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Saturday, September 11, 2010

Found and Lost Again

                                          Photo by Dakota

In the weeks following September 11th, we found a gift amongst us.  The special treasure was empathy.  On the days I headed down the aisle at the grocery store people would smile and nod, occasionally adding a "hi there" or "have good day".  In the parking lot there was a surprising dose of grace and courtesy; road rage was barely discernible on the highways.  We were collectively grieving our loss of the people most of us had not known personally, as well as a bit of our naivete.  At most wakes and funerals there is a level of politeness not afforded most other gatherings.  I've heard of the occasional angry mosh at the death of a loved one, but for the most part we humans try to maintain our dignity in the company of great loss.  Death cobbles us together in a pudding of sadness  pain and love.

I remember commenting to anyone who would listen, that this gift of kindness would bring one positive out of the overwhelming hell the visual of the planes had created.  How amazing it would have been if the tragedy could have taught us something lasting and beautiful.  Those moments of humanity, the outpouring of support and love from across the world, the stunning acts of bravery during the rescue of the survivors, were all examples of how the terrorists may knock buildings and people down, but they would never dim the light of our collective spirit.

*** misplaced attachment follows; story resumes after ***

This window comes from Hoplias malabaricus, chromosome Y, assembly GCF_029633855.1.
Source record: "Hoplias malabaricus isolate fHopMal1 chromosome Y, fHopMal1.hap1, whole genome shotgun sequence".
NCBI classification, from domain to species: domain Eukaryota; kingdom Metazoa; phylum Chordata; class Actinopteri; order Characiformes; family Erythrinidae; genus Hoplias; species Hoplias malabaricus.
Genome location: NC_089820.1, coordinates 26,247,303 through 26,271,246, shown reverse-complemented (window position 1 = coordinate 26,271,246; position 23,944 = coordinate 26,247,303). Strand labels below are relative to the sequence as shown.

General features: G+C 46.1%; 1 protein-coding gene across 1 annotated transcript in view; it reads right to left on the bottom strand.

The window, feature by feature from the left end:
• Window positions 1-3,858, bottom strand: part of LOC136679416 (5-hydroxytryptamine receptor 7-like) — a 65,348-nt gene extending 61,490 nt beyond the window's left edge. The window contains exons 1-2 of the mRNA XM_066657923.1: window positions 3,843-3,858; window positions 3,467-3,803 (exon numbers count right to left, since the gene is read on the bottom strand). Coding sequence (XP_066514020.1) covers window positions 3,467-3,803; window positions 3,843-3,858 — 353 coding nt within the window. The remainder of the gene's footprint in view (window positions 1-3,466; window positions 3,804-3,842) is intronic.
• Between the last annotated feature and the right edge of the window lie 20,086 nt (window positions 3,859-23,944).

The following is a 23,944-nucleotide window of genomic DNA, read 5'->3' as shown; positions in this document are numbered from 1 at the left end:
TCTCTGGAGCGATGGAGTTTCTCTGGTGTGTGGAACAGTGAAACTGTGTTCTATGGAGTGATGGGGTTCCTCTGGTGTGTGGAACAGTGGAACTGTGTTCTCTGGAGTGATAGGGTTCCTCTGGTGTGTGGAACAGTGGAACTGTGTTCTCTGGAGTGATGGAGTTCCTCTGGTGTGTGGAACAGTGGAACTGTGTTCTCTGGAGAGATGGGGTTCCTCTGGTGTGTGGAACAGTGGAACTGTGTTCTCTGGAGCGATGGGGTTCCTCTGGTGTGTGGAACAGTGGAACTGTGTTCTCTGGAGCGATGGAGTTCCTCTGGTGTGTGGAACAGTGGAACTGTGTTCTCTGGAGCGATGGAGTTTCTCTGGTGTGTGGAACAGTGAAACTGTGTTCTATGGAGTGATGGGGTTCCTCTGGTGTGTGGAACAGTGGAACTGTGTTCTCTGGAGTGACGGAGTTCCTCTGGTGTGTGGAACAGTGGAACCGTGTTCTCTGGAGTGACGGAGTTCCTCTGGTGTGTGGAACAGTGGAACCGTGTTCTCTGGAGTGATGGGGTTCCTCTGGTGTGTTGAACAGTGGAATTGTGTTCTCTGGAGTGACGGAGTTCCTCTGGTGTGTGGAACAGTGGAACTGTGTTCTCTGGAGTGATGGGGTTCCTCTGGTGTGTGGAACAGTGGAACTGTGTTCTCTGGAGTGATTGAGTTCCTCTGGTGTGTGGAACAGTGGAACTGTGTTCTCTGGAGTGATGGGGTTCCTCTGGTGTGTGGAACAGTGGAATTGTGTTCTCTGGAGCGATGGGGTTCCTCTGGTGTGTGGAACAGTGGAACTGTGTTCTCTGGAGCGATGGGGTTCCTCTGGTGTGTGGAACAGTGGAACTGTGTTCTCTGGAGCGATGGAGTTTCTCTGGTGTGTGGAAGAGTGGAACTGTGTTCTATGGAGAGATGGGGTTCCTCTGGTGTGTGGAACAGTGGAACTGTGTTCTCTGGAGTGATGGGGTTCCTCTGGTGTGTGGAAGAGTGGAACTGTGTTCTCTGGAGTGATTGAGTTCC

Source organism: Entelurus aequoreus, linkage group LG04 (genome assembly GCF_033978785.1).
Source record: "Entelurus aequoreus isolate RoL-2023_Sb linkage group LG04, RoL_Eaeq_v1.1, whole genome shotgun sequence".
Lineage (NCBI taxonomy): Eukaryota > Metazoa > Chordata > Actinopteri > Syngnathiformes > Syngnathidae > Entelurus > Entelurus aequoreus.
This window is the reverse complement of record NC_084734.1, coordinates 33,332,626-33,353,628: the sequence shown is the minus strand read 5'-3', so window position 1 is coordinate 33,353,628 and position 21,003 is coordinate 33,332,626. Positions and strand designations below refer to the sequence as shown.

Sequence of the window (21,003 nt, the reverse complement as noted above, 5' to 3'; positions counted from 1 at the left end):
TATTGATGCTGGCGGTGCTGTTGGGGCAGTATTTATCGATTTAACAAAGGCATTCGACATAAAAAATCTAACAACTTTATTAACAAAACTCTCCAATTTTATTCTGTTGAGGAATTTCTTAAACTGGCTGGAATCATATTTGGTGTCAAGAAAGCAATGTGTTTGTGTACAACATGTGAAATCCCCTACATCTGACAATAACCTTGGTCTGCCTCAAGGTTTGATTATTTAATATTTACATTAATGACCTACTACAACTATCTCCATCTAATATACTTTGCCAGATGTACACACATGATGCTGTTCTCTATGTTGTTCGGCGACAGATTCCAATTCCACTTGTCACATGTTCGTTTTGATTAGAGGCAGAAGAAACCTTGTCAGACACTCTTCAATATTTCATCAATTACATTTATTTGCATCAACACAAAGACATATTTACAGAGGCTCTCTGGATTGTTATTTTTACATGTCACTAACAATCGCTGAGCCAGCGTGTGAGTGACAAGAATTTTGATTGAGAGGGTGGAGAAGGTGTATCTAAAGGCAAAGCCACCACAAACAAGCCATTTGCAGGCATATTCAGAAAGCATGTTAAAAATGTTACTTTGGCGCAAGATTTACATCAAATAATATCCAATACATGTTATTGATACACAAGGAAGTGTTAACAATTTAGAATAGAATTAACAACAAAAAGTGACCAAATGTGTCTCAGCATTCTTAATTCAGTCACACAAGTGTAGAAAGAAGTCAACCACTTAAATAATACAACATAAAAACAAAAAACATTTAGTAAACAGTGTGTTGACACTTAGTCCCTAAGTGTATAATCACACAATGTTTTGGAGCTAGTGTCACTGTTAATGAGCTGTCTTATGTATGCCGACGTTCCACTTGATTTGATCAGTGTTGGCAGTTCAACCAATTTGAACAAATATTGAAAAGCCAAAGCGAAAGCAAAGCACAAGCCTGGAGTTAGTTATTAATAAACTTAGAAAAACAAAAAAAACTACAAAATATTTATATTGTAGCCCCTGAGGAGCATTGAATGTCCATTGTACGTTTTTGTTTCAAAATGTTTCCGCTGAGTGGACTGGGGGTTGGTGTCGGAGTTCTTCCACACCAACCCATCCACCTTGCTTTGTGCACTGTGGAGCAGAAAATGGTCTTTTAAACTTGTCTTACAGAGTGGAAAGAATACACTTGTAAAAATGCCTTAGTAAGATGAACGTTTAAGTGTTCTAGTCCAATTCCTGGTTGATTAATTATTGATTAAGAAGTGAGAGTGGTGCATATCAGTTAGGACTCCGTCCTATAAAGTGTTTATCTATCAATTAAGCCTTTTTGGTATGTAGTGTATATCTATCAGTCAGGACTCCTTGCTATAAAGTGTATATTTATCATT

Unfortunately as the shock began to subside anger overtook the empathetic viewpoint and revenge became a new kind of love.  It was honorable to  imprison teenagers without charges and desecrate another person's holy place of worship in the name of the souls who unwillingly gave their lives to another person's fanaticism.

Fear, rage and hatred leave no room for love, empathy and compassion.  In the few religions I have spent a bit of time studying, none of them have pushed the "hang 'em high" mantra.  Jesus didn't ask that his followers seek out and kill his murderers.  His refrain, "They know not what they do" follows me now when I remember the day this all began, as well as all the ugliness that has followed.  We found a pearl amongst the ashes, may  we clean the grime from it's beautiful luster and teach ourselves how to forgive in the face of great adversity.

1 comment:

Brenda said...

Seen today on a bumper sticker: Who Would Jesus Bomb

I think the Dalai Lama said something to the effect that the radical action of today is compassion. Too bad that seems to be true.